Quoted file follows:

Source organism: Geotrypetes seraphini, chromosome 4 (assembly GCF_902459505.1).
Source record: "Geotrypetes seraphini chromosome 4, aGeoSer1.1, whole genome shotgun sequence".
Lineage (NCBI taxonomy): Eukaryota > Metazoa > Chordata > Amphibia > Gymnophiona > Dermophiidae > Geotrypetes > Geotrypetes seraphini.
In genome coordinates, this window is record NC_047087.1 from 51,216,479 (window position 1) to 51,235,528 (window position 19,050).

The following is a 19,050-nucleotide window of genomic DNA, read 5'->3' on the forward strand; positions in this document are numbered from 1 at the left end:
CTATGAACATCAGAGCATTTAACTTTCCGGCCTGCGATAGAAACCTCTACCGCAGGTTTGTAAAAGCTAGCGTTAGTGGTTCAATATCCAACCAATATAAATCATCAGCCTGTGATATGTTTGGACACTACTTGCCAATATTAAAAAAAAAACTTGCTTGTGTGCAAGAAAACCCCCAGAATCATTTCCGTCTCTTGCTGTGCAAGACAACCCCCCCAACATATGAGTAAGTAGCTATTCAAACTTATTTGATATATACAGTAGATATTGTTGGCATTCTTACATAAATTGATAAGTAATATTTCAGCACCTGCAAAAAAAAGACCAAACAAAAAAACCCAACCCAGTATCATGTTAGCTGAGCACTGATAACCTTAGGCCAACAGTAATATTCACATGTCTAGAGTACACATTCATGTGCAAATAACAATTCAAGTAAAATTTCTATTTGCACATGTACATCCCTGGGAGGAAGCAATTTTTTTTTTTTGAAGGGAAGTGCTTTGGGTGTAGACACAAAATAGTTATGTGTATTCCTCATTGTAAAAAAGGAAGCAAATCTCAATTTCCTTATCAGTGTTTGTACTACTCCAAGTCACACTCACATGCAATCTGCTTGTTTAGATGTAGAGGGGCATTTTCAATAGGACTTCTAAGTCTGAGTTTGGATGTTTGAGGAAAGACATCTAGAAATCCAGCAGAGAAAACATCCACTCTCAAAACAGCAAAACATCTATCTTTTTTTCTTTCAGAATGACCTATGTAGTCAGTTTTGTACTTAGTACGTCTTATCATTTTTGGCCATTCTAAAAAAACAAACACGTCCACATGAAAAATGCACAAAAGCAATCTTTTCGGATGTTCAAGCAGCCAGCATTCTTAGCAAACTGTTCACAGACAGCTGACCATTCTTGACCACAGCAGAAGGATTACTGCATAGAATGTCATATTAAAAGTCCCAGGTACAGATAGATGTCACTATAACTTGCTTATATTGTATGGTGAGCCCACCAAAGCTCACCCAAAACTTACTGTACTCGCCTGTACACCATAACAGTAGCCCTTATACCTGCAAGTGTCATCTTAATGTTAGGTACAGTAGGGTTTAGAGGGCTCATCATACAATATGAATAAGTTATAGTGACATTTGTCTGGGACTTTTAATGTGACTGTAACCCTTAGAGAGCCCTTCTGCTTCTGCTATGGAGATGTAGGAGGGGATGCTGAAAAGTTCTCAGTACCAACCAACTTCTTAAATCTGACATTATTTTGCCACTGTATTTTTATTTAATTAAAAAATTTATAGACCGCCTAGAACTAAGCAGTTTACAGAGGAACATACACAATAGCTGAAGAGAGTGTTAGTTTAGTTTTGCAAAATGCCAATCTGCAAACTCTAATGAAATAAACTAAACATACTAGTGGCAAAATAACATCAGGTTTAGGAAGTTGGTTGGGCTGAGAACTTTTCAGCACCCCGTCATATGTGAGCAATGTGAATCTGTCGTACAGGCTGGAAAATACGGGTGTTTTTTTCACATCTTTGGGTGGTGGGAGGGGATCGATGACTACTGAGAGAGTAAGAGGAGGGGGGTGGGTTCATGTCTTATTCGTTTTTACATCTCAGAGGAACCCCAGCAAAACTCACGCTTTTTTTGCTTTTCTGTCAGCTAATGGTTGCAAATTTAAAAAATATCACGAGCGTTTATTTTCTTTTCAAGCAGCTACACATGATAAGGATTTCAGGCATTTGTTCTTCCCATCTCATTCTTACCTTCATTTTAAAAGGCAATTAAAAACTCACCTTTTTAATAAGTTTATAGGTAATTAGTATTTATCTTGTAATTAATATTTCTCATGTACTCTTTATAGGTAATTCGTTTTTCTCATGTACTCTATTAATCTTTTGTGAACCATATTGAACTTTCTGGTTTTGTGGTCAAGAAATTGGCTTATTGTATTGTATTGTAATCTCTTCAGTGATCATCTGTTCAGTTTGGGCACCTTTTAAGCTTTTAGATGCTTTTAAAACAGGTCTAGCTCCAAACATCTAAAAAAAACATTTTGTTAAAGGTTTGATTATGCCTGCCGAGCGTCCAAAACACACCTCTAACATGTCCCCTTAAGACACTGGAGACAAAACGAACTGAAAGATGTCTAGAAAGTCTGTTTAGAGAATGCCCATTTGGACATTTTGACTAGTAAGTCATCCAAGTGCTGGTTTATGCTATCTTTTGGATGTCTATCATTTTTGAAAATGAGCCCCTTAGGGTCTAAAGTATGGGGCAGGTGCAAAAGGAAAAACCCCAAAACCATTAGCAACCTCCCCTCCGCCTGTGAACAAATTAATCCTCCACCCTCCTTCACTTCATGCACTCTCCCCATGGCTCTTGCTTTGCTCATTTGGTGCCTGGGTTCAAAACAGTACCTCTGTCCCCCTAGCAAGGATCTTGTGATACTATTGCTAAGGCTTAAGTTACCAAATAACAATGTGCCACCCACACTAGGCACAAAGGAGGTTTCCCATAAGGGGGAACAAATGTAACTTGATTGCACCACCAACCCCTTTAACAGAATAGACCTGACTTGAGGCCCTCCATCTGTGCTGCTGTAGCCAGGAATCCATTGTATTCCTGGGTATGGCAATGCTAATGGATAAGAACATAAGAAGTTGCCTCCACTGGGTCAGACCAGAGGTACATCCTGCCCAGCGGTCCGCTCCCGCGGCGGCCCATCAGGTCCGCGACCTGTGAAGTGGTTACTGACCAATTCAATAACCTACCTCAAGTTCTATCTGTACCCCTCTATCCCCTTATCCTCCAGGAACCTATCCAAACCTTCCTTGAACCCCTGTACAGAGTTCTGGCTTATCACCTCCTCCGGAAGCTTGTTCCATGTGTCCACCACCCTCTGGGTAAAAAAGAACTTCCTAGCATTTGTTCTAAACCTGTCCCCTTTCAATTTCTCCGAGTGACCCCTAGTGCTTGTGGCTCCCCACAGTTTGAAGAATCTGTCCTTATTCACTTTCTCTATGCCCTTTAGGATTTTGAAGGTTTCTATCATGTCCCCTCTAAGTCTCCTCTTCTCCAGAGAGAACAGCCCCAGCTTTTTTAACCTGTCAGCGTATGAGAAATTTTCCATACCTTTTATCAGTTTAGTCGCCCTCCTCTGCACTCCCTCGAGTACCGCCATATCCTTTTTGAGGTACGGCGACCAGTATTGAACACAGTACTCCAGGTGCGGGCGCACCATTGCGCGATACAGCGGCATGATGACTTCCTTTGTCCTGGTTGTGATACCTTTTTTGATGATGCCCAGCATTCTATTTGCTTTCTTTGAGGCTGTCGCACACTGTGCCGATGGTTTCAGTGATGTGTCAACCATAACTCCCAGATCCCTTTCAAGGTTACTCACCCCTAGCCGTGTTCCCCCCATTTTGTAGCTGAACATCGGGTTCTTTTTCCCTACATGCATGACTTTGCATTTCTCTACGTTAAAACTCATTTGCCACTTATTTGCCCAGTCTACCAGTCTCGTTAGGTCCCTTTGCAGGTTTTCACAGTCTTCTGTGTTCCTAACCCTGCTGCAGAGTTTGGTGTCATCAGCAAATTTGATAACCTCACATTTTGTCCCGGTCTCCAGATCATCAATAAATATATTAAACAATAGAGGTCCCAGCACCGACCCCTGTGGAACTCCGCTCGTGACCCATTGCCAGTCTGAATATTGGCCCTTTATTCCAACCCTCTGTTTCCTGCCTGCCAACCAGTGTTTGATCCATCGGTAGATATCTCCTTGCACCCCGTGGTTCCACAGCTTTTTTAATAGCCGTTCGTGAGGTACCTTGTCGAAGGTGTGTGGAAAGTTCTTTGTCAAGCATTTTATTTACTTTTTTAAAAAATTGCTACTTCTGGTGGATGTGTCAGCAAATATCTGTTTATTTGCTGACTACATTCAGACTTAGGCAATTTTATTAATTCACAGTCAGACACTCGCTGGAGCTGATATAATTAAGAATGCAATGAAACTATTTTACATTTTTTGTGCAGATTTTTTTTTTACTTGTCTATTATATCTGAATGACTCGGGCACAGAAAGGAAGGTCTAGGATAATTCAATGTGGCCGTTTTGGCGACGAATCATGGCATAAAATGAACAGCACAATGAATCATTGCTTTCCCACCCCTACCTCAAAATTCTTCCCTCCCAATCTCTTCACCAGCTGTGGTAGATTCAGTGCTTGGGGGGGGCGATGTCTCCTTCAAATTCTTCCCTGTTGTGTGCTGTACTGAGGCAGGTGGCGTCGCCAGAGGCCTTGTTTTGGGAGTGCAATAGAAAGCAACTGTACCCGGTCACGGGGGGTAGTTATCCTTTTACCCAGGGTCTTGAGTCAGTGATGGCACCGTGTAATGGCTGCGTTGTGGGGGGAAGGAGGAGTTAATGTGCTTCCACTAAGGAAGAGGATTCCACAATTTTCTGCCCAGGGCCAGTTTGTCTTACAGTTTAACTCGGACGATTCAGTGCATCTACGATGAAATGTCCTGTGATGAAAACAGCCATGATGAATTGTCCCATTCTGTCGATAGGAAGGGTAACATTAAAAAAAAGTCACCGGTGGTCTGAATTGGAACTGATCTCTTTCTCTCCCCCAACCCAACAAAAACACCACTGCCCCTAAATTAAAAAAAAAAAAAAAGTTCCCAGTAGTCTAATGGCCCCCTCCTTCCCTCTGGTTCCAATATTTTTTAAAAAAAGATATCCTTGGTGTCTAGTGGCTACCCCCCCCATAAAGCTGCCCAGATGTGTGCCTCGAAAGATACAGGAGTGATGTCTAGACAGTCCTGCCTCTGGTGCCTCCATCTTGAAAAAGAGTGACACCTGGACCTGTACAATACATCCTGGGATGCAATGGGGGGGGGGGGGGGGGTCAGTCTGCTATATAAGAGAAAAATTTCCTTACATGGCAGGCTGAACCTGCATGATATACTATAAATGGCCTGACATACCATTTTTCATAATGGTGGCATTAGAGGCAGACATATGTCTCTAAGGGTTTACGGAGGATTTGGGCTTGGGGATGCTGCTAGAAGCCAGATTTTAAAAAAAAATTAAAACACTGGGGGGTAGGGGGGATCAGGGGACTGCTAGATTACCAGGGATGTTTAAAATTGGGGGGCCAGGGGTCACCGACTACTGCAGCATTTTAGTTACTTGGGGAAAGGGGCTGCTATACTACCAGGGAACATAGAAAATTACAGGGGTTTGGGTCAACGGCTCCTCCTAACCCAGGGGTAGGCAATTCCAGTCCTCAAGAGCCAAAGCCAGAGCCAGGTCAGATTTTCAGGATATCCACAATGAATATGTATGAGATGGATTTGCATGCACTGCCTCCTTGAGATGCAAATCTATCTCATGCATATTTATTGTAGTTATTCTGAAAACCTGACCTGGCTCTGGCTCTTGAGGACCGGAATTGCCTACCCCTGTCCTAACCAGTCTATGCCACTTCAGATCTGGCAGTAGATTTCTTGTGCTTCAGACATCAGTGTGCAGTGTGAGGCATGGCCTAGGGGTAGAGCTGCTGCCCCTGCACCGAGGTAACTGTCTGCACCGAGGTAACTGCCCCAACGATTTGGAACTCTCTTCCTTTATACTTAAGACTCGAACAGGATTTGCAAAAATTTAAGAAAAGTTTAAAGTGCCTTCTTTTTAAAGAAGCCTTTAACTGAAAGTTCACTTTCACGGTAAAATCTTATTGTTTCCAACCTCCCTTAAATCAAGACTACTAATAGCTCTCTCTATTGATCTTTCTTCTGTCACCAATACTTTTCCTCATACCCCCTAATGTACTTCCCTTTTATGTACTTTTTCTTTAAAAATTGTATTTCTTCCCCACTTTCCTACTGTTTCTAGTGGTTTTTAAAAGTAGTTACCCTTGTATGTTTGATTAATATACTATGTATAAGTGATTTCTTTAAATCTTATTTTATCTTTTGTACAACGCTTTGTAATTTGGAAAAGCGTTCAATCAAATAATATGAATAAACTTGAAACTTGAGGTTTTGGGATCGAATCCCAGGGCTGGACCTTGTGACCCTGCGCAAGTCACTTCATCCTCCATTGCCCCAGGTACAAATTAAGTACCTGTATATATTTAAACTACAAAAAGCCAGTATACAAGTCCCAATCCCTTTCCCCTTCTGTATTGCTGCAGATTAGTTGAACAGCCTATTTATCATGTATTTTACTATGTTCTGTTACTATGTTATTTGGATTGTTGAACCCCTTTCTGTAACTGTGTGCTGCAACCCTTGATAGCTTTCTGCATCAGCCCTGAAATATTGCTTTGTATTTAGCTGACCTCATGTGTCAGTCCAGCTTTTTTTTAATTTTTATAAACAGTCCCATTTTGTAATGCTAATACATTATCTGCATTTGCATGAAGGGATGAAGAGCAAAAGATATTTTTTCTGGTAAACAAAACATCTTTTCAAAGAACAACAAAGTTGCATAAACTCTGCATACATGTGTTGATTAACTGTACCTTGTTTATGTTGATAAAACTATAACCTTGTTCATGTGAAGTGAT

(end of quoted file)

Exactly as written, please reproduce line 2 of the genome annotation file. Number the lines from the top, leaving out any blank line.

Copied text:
Source record: "Geotrypetes seraphini chromosome 4, aGeoSer1.1, whole genome shotgun sequence".